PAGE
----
But among the Greeks, those who sacrifice to the Sun, as Phylarchus tells us in the twelfth book of his History [ Fr_25 ], make their libations of honey, as they never bring wine to the altars; saying that it is proper that the god who keeps the whole universe in order, and regulates everything, and is always going round and superintending the whole, should in no respect be connected with drunkenness.

[49.] G   Most writers have mentioned the Attic scolia; and they are worthy also of being mentioned by me to you, on account of the antiquity and simple style of composition of the authors, and of those especially who gained a high reputation for that form of poetry, Alcaeus and Anacreon; [694] as Aristophanes says in his Daitaleis, where we find this line-
  Come, then, a scolium sing to me,
  Of old Alcaeus or Anacreon.

Praxilla, the Sicyonian poetess, was also celebrated for the composition of scolia. Now they are called scolia, not because of the character of the verse in which they are written, as if it were σκολιὸς (crooked); for men call also those poems written in a laxer kind of metre σκολιά. But, "as there are three kinds of songs" (as Artemon of Cassandreia says in the second book of his treatise On the Use of Books), "one or other of which comprehends everything which is sung at banquets; the first kind is that which it was usual for the whole party to sing; the second is that which the whole party indeed sang, not, however, together, but going round according to some kind of succession; the third is that which is ranked lowest of all, which was not sung by all the guests, but only by those who seemed to understand what was to be done, wherever they might happen to be sitting; on which account, as having some irregularity in it beyond what the other kinds had, in not being sung by all the guests, either together or in any definite kind of succession, but just as it might happen, it was called the crooked song (σκόλιον). And songs of this kind were sung when the ordinary songs, and those in which every one was bound to join, had come to an end. For then they invited all the more intelligent of the guests to sing some song worth listening to. And what they thought worth listening to were such songs as contained some exhortations and sentiments which seemed useful for the purposes of life."

[50.] G   And of these Deipnosophists, one quoted one scolium, and one another. And these were those which were recited-

  O Tritonian Pallas, who from heaven above
  Looks with protecting eye
  On this holy city and land,
  Deign our protectress now to prove
  From loss in war, from dread sedition's band,
  And death's untimely blow, you and your father too.

  I sing at this glad season, of the Queen,
  Mother of Plutus, Olympian Demeter;
  May you be ever near us,
  With Persephone daughter of Zeus,
  And ever as a friend
  This citadel defend.

  Leto once in Delos, as they say,
  Did two great children bear,
  Apollo with the golden hair,
  Bright Phoebus, god of day.
  And Artemis, mighty huntress, virgin chaste.
  On whom all women's trust is placed.

  Raise the loud shout to Pan, Arcadia's king;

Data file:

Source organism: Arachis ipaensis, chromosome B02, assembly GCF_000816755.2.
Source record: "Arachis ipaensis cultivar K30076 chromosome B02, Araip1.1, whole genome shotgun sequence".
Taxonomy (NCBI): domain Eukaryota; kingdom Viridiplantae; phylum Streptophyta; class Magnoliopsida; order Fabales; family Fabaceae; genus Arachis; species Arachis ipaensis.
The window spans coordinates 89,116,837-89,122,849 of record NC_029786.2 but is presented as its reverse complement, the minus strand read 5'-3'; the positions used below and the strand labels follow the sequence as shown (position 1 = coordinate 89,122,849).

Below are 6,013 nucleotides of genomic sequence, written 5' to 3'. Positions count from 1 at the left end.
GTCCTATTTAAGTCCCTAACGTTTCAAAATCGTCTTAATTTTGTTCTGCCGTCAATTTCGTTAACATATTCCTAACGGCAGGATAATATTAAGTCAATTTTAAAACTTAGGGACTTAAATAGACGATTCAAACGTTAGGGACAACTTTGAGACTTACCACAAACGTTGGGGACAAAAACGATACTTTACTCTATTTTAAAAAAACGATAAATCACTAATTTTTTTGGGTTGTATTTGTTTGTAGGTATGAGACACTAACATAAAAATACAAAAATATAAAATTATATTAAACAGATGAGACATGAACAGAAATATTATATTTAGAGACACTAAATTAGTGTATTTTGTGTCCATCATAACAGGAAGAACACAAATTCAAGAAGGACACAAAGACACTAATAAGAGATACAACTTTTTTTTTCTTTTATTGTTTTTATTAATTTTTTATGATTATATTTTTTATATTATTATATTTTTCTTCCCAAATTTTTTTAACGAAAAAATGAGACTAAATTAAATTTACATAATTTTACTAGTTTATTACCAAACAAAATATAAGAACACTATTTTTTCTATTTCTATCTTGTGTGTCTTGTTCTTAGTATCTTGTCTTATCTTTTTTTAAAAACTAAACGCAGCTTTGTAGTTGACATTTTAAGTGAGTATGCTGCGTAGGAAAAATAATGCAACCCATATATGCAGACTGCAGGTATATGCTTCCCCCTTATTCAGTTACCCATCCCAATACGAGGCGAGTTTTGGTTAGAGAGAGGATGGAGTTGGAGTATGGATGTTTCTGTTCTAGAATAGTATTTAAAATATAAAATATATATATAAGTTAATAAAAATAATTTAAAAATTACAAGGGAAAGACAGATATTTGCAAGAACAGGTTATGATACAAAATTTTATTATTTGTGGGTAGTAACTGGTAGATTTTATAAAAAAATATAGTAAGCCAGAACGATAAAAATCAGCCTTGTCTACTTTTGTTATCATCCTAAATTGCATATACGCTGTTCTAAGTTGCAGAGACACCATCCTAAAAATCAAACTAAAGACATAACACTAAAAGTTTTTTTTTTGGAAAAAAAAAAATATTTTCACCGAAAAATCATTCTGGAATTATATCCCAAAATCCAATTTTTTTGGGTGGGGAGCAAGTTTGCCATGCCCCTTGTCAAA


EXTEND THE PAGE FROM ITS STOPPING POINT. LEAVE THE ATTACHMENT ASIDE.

Praise to the Nymphs' loved comrade sing!
  Come, O Pan, and raise with me
  The song in joyful ecstasy.

  We have conquered as we would,
  The gods reward us as they should,
  And victory bring from Pandrosus (?) to Athena.

  Oh, would the gods such grace bestow,
  That opening each man's breast,
  One might survey his heart, and know
  How true the friendship that could stand that test.

  Health's the best gift to mortal given;
  Beauty is next; the third great prize
  Is to grow rich, free both from sin and vice;
  The fourth, to pass one's youth with friends beloved by heaven.

And when this had been sung, and everybody had been delighted with it; and when it had been mentioned that even the incomparable Plato had spoken of this scolium as one most admirably written, Myrtilus said, that Anaxandrides the comic poet had turned it into ridicule in his Treasure, speaking thus of it-
  The man who wrote this song, whoever he was,
  When he called health the best of all possessions,
  Spoke well enough. But when the second place
  He gave to beauty, and the third to riches,
  He certainly was downright mad; for surely
  Riches must be the next best thing to health,
  For who would care to be a starving beauty!

[695] After that, these other scolia were sung-

  'Tis well to stand upon the shore,
  And look on others on the sea;
  But when you once have dipped your oar,
  By the present wind you must guided be.

  A crab caught a snake in his claw,
  And thus he triumphantly spake,-
  "My friends must be guided by law,
  Nor love crooked counsels to take."

  I'll wreathe my sword in myrtle bough,
  As Harmodius and Aristogeiton did,
  When they laid the tyrant low,
  And to Athens gave equality.

  Harmodius, hail! you did not die,
  But stay in the islands of the blest,
  Where swift-footed Achilles lives,
  And Diomedes, Tydeus' brave son.

  I'll wreathe my sword in myrtle bough,
  As Harmodius and Aristogeiton did,
  When at Athena's feast they slew
  Hipparchus, the tyrant of the land.

  Harmodius and Aristogeiton, hail!
  You will have eternal glory;